Tag Archives: budget

A money-wise wedding

Creating a budget for the big day

Whether you’re planning a large, luxurious, lavish and luscious wedding or a small, intimate affair, smart budgeting could help free you from financial worries, so you can enjoy your special day even more.

Following these steps may help ensure no one’s worried about debt on the honeymoon.  And remember, even if you only plan on doing the walk down the aisle once, it’s just a day… and the rest of your life is what it’s all about.

Starting with massive debt and stress about money is a less than ideal way to continue your life together.

1. Plan early

Given that the average (is there such a thing?) Australian wedding costs $36,200[1], the sooner you start saving, the sooner your dream wedding can become a reality.  (I hope your parents are all over this stat!)

The day after the engagement is fine… tho some do start even before that… like while you’re watching the latest episode of Batchelor in Paradise and dreaming about finding Mr or Mrs Right.

2. Create a budget

Take stock of your income and calculate the maximum you can afford to spend on the wedding – and your ideal cost scenario. Will your parents be pitching in and what can you expect from them?

Knowing what you can spend in each area means that you’re all over it when negotiating with suppliers.  If you don’t have room to move, you can play hard-ball or find someone else who is willing to come to the party.

No-one will remember if you had the world’s largest bouquet or the best tablecloths or the food you serve (unless the oysters are dodgy,) it’s all about celebrating your love and new life.

3. Talk to your family

If you’re part of the bride’s or groom’s family and want to contribute, let them know. You could contribute a set figure or fund a specific part of the ceremony, such as the flowers, drinks (very brave move!) or venue.

If you’ve got friends in the right places, make sure you include them in your planning.  Chances are, they may also know some others who are happy to help.

4. Prioritise

What must you have at the wedding and what can you compromise on? For example, do you want a live band but aren’t fussed about fancy table decorations?  Do you want the Disney fairytale carriage experience, or your mate’s EH Holden will do the trick?  Agreeing on your priorities up front can help you clarify which aspects to save for and which to downplay or skip altogether.

Do you want the amazing Vera Wang frock that you can rock on the day and hang in the cupboard for the rest of your life and drag from home to home; or would you rather spend it on the honeymoon or save for a housing deposit?  Life’s full of compromises!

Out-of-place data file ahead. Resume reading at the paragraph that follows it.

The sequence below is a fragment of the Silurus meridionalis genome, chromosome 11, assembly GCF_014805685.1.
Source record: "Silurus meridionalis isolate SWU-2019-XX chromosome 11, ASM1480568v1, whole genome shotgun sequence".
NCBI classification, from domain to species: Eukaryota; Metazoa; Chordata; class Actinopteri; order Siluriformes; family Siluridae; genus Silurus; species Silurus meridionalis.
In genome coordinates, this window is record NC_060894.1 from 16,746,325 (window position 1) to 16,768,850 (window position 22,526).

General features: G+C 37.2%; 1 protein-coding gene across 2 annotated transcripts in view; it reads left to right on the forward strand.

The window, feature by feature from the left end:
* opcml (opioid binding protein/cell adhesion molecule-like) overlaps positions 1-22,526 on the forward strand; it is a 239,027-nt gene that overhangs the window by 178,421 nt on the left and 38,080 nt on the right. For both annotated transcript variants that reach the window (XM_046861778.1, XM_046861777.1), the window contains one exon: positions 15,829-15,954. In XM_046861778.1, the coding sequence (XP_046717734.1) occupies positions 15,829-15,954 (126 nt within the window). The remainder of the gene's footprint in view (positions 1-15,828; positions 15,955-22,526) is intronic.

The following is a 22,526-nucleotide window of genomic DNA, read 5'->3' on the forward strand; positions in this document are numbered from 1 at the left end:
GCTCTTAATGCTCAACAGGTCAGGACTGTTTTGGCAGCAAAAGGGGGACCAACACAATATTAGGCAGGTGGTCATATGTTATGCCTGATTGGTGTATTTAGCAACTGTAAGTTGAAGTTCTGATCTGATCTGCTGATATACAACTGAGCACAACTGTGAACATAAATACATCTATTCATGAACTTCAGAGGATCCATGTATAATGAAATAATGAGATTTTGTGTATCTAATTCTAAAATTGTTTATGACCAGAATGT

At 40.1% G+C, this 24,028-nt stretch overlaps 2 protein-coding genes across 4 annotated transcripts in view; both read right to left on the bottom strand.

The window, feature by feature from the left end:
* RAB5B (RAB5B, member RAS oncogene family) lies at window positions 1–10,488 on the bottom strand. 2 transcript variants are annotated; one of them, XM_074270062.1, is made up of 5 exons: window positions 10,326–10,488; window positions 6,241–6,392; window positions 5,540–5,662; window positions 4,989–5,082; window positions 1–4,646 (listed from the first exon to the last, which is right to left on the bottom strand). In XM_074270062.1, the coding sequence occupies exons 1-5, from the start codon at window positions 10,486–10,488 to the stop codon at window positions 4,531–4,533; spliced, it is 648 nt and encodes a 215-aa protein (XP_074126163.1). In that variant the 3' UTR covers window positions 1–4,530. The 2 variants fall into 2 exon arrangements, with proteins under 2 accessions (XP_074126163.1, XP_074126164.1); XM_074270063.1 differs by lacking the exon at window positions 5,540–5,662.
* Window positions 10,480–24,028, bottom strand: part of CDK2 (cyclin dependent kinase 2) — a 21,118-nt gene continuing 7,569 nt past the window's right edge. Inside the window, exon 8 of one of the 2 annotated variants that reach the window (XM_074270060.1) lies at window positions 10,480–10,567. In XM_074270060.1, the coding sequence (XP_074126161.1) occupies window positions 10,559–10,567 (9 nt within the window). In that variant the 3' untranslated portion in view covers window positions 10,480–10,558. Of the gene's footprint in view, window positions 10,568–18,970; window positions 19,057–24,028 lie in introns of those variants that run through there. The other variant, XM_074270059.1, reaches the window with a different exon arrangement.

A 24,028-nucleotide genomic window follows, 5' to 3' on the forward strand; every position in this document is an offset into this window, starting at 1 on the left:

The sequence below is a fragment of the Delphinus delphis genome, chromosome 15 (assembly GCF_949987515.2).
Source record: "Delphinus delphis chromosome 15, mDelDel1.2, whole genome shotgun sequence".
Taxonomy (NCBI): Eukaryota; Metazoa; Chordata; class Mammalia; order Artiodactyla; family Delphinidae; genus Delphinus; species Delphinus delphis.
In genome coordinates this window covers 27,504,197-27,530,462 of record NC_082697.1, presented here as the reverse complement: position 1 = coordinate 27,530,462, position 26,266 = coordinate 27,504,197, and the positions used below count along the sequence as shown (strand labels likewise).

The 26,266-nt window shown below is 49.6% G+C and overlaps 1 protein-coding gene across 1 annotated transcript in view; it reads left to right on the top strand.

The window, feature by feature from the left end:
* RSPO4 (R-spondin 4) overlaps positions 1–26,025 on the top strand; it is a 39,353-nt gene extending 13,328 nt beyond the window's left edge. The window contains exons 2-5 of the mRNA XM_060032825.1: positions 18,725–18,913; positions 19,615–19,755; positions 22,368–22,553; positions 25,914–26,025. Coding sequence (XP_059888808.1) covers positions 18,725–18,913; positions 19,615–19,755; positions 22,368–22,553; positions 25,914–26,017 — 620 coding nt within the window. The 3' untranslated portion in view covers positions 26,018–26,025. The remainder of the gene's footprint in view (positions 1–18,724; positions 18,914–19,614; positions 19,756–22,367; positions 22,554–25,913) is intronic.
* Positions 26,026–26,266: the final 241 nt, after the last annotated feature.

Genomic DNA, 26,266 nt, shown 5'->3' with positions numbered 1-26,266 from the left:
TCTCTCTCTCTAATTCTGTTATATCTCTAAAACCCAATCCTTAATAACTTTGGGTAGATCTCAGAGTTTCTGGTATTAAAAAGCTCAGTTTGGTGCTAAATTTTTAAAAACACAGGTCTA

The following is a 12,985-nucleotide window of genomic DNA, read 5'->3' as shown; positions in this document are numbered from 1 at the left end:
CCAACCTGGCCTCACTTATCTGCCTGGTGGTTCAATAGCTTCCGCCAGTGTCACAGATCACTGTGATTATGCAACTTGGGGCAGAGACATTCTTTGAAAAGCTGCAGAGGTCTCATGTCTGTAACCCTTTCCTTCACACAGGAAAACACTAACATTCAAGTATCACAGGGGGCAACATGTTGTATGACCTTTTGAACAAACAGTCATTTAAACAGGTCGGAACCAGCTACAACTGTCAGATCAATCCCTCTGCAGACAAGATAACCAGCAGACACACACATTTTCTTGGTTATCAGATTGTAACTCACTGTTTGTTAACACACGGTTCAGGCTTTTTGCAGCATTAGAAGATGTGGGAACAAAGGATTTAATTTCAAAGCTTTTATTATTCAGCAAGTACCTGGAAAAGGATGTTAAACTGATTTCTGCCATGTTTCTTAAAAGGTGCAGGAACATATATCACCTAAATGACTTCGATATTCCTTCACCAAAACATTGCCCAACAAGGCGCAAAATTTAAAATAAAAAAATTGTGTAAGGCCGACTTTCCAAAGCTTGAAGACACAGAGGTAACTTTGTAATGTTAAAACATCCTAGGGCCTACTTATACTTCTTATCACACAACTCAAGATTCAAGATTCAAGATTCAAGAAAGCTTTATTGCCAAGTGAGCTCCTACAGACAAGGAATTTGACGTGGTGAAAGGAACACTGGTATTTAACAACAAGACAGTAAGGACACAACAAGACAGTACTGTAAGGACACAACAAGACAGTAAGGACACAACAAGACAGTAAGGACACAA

5. Start a spreadsheet… if you must!

Once you have an idea of your budget and priorities, it’s time to dive into the details.  OK, not everyone loves this part, but it is really necessary!

If you’re an excel nerd, use a spreadsheet to list a maximum cost for every wedding-related item from bouquet to band and compare it with vendors’ quotes. Don’t forget to take into account hidden costs like insurance, corkage and the marriage licence or celebrant as well as costs related to the rehearsal dinner and honeymoon.

Otherwise, a wedding planning notebook is fine… as long as you have something to track it all in.

6. Stay accountable

Avoid blowing out your budget by keeping your spreadsheet (or Kikki K notebook) up to date, setting up a wedding-expenses-only bank account, and sticking to your guns as far as your limits and priorities are concerned.

If you’ve created your budget and despair of affording your dream wedding any time soon, don’t worry. Here are some tips to help you reign in your costs.

  • Limit your guest list to your favourite people: At $100 per head, every 10 guests cost you $1,000.
  • Think outside the box when picking a wedding venue: A park, garden, art gallery or friend’s house may be more affordable than a hotel, and the natural ambience can save you money on decorations.
  • Book an out-of-season wedding: It can be cheaper to schedule a wedding in winter, on a week night or a Sunday morning.
  • Keep your menu simple: Stick with the specialties of the season and region, consider canapes or buffets over three-course meals, and ask for house spirits (not top-shelf varieties) or beer and wine.
  • Investigate hiring over buying: If there’s some items you don’t need forever, like suits or gowns it may be worth hiring for the day and giving back.  No dry-cleaning necessary!

Call in an expert

While you may call upon a wedding planner to help you organise your special day, a financial planner may be just as important.

A professional financial adviser may help you create and stick to your budget as well as stay accountable – so you can focus on the important things, like celebrating with the people you love!

If all that just sounds too hard, run off to the Registry office and have a party when you make the announcement!

And hey!  Congratulations!!

 

[1] Australian Securities and Investments Commission, ‘How much can a wedding cost?’. MoneySmart. Available at: https://www.moneysmart.gov.au/managing-your-money/budgeting/simple-ways-to-save-money/how-much-can-a-wedding-cost